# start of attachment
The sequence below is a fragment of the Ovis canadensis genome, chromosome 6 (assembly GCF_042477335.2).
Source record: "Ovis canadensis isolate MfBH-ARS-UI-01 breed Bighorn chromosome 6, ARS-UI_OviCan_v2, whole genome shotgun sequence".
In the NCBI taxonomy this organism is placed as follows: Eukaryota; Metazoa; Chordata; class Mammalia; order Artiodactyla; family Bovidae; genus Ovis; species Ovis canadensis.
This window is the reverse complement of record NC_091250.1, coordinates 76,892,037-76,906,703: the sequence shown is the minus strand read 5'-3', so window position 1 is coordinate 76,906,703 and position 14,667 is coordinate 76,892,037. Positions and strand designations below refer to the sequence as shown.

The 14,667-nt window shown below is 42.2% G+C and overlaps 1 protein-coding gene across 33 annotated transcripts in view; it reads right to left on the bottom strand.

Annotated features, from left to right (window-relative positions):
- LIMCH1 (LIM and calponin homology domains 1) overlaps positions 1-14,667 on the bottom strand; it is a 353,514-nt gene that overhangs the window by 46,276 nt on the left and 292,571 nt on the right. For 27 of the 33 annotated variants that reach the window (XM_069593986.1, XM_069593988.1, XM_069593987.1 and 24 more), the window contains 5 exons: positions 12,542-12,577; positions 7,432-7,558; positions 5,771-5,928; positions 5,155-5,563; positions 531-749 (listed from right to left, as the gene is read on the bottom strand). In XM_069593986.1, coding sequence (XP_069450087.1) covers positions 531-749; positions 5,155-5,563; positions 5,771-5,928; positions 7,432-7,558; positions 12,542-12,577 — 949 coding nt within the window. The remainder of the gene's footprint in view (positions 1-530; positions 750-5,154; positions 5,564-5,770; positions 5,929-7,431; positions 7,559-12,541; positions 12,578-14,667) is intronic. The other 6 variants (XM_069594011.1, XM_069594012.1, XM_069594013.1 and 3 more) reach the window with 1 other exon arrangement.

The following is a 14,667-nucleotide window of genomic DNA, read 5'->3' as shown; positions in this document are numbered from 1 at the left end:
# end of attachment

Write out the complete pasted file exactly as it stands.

The sequence below is a fragment of the Ovis canadensis genome, chromosome 6 (assembly GCF_042477335.2).
Source record: "Ovis canadensis isolate MfBH-ARS-UI-01 breed Bighorn chromosome 6, ARS-UI_OviCan_v2, whole genome shotgun sequence".
In the NCBI taxonomy this organism is placed as follows: Eukaryota; Metazoa; Chordata; class Mammalia; order Artiodactyla; family Bovidae; genus Ovis; species Ovis canadensis.
This window is the reverse complement of record NC_091250.1, coordinates 76,892,037-76,906,703: the sequence shown is the minus strand read 5'-3', so window position 1 is coordinate 76,906,703 and position 14,667 is coordinate 76,892,037. Positions and strand designations below refer to the sequence as shown.

The 14,667-nt window shown below is 42.2% G+C and overlaps 1 protein-coding gene across 33 annotated transcripts in view; it reads right to left on the bottom strand.

Annotated features, from left to right (window-relative positions):
- LIMCH1 (LIM and calponin homology domains 1) overlaps positions 1-14,667 on the bottom strand; it is a 353,514-nt gene that overhangs the window by 46,276 nt on the left and 292,571 nt on the right. For 27 of the 33 annotated variants that reach the window (XM_069593986.1, XM_069593988.1, XM_069593987.1 and 24 more), the window contains 5 exons: positions 12,542-12,577; positions 7,432-7,558; positions 5,771-5,928; positions 5,155-5,563; positions 531-749 (listed from right to left, as the gene is read on the bottom strand). In XM_069593986.1, coding sequence (XP_069450087.1) covers positions 531-749; positions 5,155-5,563; positions 5,771-5,928; positions 7,432-7,558; positions 12,542-12,577 — 949 coding nt within the window. The remainder of the gene's footprint in view (positions 1-530; positions 750-5,154; positions 5,564-5,770; positions 5,929-7,431; positions 7,559-12,541; positions 12,578-14,667) is intronic. The other 6 variants (XM_069594011.1, XM_069594012.1, XM_069594013.1 and 3 more) reach the window with 1 other exon arrangement.

The following is a 14,667-nucleotide window of genomic DNA, read 5'->3' as shown; positions in this document are numbered from 1 at the left end: